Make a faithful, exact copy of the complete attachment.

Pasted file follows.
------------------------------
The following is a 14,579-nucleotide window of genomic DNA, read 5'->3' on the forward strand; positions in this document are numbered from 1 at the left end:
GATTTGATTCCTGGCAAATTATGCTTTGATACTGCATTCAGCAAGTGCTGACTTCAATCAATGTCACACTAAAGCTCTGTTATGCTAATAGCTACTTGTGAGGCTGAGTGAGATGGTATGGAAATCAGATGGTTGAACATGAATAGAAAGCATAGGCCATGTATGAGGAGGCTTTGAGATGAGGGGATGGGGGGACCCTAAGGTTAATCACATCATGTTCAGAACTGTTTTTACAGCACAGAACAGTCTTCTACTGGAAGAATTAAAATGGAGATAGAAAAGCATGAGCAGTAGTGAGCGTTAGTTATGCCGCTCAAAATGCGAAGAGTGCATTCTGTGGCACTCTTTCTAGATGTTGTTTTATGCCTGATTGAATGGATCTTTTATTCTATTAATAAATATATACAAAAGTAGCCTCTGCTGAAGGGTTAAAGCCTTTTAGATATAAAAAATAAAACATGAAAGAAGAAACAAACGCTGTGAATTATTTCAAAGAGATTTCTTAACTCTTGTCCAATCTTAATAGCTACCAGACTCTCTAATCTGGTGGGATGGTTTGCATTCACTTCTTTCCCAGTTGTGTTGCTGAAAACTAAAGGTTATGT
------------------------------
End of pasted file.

The following is a 14,579-nucleotide window of genomic DNA, read 5'->3' on the forward strand; positions in this document are numbered from 1 at the left end:
GATTTGATTCCTGGCAAATTATGCTTTGATACTGCATTCAGCAAGTGCTGACTTCAATCAATGTCACACTAAAGCTCTGTTATGCTAATAGCTACTTGTGAGGCTGAGTGAGATGGTATGGAAATCAGATGGTTGAACATGAATAGAAAGCATAGGCCATGTATGAGGAGGCTTTGAGATGAGGGGATGGGGGGACCCTAAGGTTAATCACATCATGTTCAGAACTGTTTTTACAGCACAGAACAGTCTTCTACTGGAAGAATTAAAATGGAGATAGAAAAGCATGAGCAGTAGTGAGCGTTAGTTATGCCGCTCAAAATGCGAAGAGTGCATTCTGTGGCACTCTTTCTAGATGTTGTTTTATGCCTGATTGAATGGATCTTTTATTCTATTAATAAATATATACAAAAGTAGCCTCTGCTGAAGGGTTAAAGCCTTTTAGATATAAAAAATAAAACATGAAAGAAGAAACAAACGCTGTGAATTATTTCAAAGAGATTTCTTAACTCTTGTCCAATCTTAATAGCTACCAGACTCTCTAATCTGGTGGGATGGTTTGCATTCACTTCTTTCCCAGTTGTGTTGCTGAAAACTAAAGGTTATGT